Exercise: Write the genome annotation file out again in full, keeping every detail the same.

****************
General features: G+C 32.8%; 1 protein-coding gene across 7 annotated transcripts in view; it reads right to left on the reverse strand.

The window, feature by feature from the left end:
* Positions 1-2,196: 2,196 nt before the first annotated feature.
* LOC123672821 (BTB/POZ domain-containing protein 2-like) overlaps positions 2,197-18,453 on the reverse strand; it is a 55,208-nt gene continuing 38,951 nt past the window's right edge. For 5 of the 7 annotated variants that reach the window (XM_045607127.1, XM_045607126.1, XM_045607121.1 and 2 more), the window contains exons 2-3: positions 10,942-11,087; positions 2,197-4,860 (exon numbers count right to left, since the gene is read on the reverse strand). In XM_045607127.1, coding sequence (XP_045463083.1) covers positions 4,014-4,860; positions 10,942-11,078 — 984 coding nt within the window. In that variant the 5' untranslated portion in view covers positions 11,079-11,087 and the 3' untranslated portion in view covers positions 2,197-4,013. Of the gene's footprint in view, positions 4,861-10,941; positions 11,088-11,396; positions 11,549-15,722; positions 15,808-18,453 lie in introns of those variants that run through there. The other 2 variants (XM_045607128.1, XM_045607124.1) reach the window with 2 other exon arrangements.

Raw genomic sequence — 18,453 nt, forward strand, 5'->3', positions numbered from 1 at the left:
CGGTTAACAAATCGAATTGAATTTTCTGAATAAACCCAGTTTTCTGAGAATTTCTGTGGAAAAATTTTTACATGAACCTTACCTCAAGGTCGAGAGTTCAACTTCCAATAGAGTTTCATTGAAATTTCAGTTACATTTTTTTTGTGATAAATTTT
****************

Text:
General features: G+C 32.8%; 1 protein-coding gene across 7 annotated transcripts in view; it reads right to left on the reverse strand.

The window, feature by feature from the left end:
* Positions 1-2,196: 2,196 nt before the first annotated feature.
* LOC123672821 (BTB/POZ domain-containing protein 2-like) overlaps positions 2,197-18,453 on the reverse strand; it is a 55,208-nt gene continuing 38,951 nt past the window's right edge. For 5 of the 7 annotated variants that reach the window (XM_045607127.1, XM_045607126.1, XM_045607121.1 and 2 more), the window contains exons 2-3: positions 10,942-11,087; positions 2,197-4,860 (exon numbers count right to left, since the gene is read on the reverse strand). In XM_045607127.1, coding sequence (XP_045463083.1) covers positions 4,014-4,860; positions 10,942-11,078 — 984 coding nt within the window. In that variant the 5' untranslated portion in view covers positions 11,079-11,087 and the 3' untranslated portion in view covers positions 2,197-4,013. Of the gene's footprint in view, positions 4,861-10,941; positions 11,088-11,396; positions 11,549-15,722; positions 15,808-18,453 lie in introns of those variants that run through there. The other 2 variants (XM_045607128.1, XM_045607124.1) reach the window with 2 other exon arrangements.

Raw genomic sequence — 18,453 nt, forward strand, 5'->3', positions numbered from 1 at the left:
CGGTTAACAAATCGAATTGAATTTTCTGAATAAACCCAGTTTTCTGAGAATTTCTGTGGAAAAATTTTTACATGAACCTTACCTCAAGGTCGAGAGTTCAACTTCCAATAGAGTTTCATTGAAATTTCAGTTACATTTTTTTTGTGATAAATTTT